A lot goes into successful legal writing, and effective drafting is greater than the sum of its parts. But while it’s essential to take a holistic approach to your legal writing, a handful of words – or even just one – can often make or break a lawyer’s work.
In this post, we’ll look at examples of how subtle language use can affect a case’s outcome and reveal the power often innocuous-seeming words can have for your legal writing.
Nelson Mandela and the power of caveats
In 1964, Nelson Mandela and fellow anti-apartheid activists stood trial for seeking to overthrow the apartheid state. There he delivered a three-hour speech that is a masterwork of political, social, and emotional argumentation. It was a risky decision to address the court rather than testifying and submitting to cross-examination.
Mandela aimed to turn his trial into a trial of the apartheid state itself. While he believed he would receive the death sentence anyhow, his lawyers were concerned – to put it mildly! – that this act of selfless defiance would only make matters worse.
The speech is most famous for its closing paragraph, which Mandela concludes by saying his quest for racial equality was “an ideal for which I am prepared to die”. Despite all his charisma and legal training, Mandela had support, among others, from George Bizos, a renowned human rights lawyer with a deep commitment to the anti-apartheid movement.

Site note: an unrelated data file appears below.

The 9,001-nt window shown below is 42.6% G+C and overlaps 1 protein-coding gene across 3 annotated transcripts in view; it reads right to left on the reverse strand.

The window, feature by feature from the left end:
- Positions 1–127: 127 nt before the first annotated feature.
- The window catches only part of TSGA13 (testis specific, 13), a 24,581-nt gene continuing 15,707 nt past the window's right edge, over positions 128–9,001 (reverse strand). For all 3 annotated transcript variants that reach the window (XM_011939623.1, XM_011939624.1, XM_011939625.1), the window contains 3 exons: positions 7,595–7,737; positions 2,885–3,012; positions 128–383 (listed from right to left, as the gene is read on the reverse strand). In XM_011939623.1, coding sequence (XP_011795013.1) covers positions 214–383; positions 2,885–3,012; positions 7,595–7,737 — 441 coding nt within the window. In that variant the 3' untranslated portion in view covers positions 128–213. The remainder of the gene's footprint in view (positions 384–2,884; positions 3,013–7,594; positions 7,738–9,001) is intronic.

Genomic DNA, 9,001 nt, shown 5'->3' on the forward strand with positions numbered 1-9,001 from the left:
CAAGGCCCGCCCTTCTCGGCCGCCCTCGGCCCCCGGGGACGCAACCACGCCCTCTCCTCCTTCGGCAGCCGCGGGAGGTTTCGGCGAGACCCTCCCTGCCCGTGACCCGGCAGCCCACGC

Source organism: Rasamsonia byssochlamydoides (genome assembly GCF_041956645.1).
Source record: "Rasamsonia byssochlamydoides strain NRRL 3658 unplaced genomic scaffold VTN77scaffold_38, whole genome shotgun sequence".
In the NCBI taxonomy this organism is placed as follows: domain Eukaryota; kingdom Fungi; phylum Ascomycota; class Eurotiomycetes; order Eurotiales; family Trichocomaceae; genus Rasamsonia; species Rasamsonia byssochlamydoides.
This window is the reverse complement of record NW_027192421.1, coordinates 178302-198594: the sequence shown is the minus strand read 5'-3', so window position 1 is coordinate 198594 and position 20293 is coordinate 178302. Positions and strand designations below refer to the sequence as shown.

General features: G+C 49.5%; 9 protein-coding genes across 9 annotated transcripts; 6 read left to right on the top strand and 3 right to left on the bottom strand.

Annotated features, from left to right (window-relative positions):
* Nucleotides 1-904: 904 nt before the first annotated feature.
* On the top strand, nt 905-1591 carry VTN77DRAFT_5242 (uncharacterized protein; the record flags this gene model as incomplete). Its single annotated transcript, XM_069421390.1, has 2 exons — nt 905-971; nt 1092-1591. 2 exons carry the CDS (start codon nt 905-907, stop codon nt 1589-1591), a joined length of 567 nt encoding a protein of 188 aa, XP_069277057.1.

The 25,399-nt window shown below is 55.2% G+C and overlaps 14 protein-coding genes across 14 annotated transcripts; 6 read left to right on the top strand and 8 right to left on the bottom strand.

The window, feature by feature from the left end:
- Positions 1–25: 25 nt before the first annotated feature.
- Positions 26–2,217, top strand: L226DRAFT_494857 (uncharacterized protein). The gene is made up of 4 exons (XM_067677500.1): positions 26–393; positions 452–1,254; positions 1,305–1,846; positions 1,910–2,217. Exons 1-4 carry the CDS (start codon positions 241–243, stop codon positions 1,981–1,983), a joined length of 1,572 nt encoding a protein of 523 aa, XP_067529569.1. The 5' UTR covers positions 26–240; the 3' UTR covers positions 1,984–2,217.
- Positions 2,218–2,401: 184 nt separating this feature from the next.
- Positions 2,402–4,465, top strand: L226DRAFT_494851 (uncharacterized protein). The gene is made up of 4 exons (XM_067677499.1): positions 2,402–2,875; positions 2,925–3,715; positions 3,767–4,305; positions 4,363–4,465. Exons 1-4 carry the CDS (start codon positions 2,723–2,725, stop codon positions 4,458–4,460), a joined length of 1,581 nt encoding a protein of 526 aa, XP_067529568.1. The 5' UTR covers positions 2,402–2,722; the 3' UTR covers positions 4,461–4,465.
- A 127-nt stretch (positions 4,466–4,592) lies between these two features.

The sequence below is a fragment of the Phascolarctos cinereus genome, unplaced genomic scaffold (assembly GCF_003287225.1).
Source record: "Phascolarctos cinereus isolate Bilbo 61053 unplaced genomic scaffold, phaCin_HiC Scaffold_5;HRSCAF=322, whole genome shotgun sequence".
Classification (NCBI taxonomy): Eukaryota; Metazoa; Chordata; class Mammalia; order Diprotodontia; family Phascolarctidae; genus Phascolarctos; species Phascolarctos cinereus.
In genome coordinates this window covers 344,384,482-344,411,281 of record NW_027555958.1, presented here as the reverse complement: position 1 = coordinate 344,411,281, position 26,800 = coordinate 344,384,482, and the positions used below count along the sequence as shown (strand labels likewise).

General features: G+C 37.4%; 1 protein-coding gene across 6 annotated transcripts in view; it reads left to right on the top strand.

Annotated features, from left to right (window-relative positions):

One of Bizos’s most outstanding achievements was contributing just three words to Mandela’s prepared speech: the words “if needs be”. By themselves, these words don’t look like much, but let’s consider them in their full context, taken from the verbatim transcript [my emphasis in bold]:
“During my lifetime, I have dedicated my life to this struggle of the African people. I have fought against white domination, and I have fought against black domination. I have cherished the ideal of a democratic and free society in which all persons will live together in harmony and with equal opportunities. It is an ideal for which I hope to live for and to see realised. But, My Lord, if it needs be, it is an ideal for which I am prepared to die.”
Bizos believed his addition to Mandela’s declaration of willingness to lay down his life was a crucial qualifier that spared him and his co-defendants the death penalty. He thought that the court could have otherwise interpreted “it is an ideal for which I am prepared to die” as a commitment to becoming a martyr for the cause. By adding these simple words, an apparent statement of martyrdom became a reaffirmation of Mandela’s deep commitment to seeing social change happen in his lifetime.
Slick Willy’s quick thinking
Perhaps more than most, the legal arena is where details matter as much as the big picture. In fact, legal arguments have a somewhat murky history of linguistic pedantry.
You might recall former US President Bill Clinton’s impeachment for charges that included perjury. A furore centred on one of Clinton’s responses in the context of an alleged affair with Monica Lewinsky.